The High Roller is the focal point of The Linq, a sprawling $550-million complex across the street from Caesars Palace and part of the same group that owns that iconic hotel. The area is the size of three football fields, now crammed with more firsts, biggers and bests. Polaroid opened its only museum here, injecting a bit of culture into the city. Granted, everything on show – from Andy Warhol's celebrity portraits of Mick Jagger, Dolly Parton and Giorgio Armani to Marc Serota's “pictorial biographies” of Kenny Rogers and Paul McCartney – was shot using Polaroid, so there's no question that this is as much an exercise in branding as it's a cultural asset. But still, at least it's a museum.
If you're hungry after perusing the works of Warhol and Maurizio Galimberti, head over to Brooklyn Bowl, a massive entertainment venue that offers bowling (32 lanes); food (pork rinds, fried catfish, egg shooters); booze (Bloody Mary and Drunken Palmer); and live music in a concert venue that seats an audience of 3,500 (recent gigs have been put on by Steve Winwood and Wu-Tang Clan).
In the mood for something a bit more low-key? Make a beeline for BLVD Cocktail Company, also housed within The Linq, a sophisticated piano bar and cocktail lounge that feels a world away from the chaos and casinos that announce Vegas: there's a Steinway baby grand and a 30-metre-long marble bar top with doors leading out to a patio. But on a hot desert night, it's far better to relax indoors beneath chandeliers that look like floating bubbles – part of an inspired decor that has a delicious retro feel – enjoying ingenious cocktails that include the Lavender Slip (blueberry vodka, lemon juice and a dash of egg whites) and the Rolling Stone (Jack Daniel's, poppy-seed liqueur, ginger syrup and Angostura bitters), all to the accompaniment of live music. Dying for a late night sweet treat? The gourmet dessert sensation that is Sprinkles Cupcakes has a 24-hour ATMstyle vending machine at The Linq, where you can indulge your desire for a moist Red Velvet at 3am.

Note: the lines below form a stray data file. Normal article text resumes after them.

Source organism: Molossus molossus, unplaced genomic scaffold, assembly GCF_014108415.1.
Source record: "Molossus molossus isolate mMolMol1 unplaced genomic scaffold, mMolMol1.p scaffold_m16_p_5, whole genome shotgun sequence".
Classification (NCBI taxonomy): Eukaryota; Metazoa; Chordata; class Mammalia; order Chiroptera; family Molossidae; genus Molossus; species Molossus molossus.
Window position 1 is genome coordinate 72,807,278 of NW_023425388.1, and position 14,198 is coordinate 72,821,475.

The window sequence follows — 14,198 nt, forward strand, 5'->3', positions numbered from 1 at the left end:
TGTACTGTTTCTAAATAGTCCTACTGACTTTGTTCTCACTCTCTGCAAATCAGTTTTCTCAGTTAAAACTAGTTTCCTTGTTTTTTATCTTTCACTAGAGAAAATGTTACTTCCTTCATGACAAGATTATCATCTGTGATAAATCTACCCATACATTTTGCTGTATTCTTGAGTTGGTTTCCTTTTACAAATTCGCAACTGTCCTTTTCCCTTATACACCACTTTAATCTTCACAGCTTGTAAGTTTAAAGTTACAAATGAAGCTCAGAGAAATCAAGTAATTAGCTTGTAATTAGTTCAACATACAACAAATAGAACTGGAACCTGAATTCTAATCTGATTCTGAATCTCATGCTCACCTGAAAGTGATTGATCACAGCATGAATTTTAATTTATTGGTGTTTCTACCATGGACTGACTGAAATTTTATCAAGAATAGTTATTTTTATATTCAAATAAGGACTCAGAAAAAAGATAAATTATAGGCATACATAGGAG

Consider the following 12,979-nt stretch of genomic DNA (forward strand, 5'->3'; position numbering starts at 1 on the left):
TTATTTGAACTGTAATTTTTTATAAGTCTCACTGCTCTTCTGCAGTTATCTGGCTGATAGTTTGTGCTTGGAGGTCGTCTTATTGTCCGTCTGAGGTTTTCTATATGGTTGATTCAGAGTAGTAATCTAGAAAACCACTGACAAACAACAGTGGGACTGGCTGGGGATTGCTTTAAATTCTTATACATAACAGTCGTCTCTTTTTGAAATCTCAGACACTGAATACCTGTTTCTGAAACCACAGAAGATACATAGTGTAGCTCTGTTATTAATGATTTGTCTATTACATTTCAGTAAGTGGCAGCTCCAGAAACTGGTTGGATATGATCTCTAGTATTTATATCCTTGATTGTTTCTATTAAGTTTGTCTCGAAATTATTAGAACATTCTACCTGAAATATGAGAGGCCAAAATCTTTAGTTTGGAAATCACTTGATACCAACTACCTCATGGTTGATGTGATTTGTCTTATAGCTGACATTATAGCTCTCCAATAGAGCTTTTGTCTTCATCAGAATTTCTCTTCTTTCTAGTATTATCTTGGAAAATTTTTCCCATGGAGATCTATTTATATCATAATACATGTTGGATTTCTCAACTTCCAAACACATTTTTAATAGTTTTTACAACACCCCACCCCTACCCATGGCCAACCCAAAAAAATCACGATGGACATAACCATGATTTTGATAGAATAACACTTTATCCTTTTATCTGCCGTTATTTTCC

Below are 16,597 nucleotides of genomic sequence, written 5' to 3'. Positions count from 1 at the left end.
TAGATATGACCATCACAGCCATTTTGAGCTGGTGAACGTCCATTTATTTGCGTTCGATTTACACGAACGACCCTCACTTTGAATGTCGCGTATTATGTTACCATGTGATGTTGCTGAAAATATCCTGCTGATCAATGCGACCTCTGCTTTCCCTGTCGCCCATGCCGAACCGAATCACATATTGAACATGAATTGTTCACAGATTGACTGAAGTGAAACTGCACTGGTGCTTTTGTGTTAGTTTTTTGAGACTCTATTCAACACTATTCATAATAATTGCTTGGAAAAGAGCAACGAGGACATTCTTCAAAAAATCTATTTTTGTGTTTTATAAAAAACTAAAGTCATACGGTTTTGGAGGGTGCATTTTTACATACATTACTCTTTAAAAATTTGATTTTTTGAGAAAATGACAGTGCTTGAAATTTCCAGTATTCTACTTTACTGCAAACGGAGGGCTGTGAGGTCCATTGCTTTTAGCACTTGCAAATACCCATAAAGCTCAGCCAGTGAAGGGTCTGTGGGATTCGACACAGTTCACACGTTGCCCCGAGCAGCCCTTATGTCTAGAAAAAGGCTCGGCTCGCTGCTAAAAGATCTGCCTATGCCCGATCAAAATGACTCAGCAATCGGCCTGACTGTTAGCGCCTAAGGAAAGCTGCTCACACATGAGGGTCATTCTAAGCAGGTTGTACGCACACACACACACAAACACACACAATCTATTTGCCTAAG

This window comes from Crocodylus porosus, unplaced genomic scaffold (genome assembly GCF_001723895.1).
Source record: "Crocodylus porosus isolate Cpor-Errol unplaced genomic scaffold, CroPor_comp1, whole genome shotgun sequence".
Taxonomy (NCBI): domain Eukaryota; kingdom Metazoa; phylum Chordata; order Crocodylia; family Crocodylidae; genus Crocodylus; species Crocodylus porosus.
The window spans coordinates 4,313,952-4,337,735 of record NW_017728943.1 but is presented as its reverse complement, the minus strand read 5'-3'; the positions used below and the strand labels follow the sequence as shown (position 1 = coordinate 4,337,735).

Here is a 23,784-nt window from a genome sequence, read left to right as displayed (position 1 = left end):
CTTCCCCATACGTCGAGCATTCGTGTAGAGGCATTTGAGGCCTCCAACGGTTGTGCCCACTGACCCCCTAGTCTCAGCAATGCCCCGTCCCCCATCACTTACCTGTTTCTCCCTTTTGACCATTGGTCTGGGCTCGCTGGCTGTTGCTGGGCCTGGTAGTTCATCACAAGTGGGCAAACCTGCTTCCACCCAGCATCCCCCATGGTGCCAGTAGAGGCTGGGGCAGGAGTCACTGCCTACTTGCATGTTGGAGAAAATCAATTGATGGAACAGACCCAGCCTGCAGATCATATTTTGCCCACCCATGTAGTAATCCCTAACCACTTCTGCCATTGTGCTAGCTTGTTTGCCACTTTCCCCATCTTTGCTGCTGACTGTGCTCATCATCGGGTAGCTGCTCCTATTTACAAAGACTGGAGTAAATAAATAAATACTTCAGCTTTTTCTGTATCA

Inside Caesars Palace is another upscale new watering hole, Fizz, which may well be the only cocktail lounge-art gallery hybrid anywhere. The brainchild of David Furnish – partner of Elton John – Fizz offers pricey Dom Pérignon vintages by the flute, which can be enjoyed while perusing David LaChappelle photos culled from one of John and Furnish's many homes. Furnish says he was inspired to create Fizz, with 51 photos on display as a focal point, to reflect what Las Vegas is all about: colour, a celebration of life, vibrancy. The place is resolutely glamorous, hidden behind a bank of slot machines, an interior that's elegant enough – low lighting, comfy banquettes that lend themselves to intimate conversation – that the elegant dress code really should be honoured.
A word of caution about Fizz: its bubbly cocktails are frothy and delightful, but don't forget to look at the right side of the menu. The Fizz Deluxe fuses together Grand Marnier Quintessence, Richard Hennessy cognac, Fee Brothers lemon bitters, Monin rose syrup, egg whites, lemon juice, a splash of Dom Pérignon Rosé champagne and a fresh rose petal, all dusted with 24k gold flakes. As the price of this luxury libation is US$2,500, it's only to be imbibed if you've had an especially good day at the tables.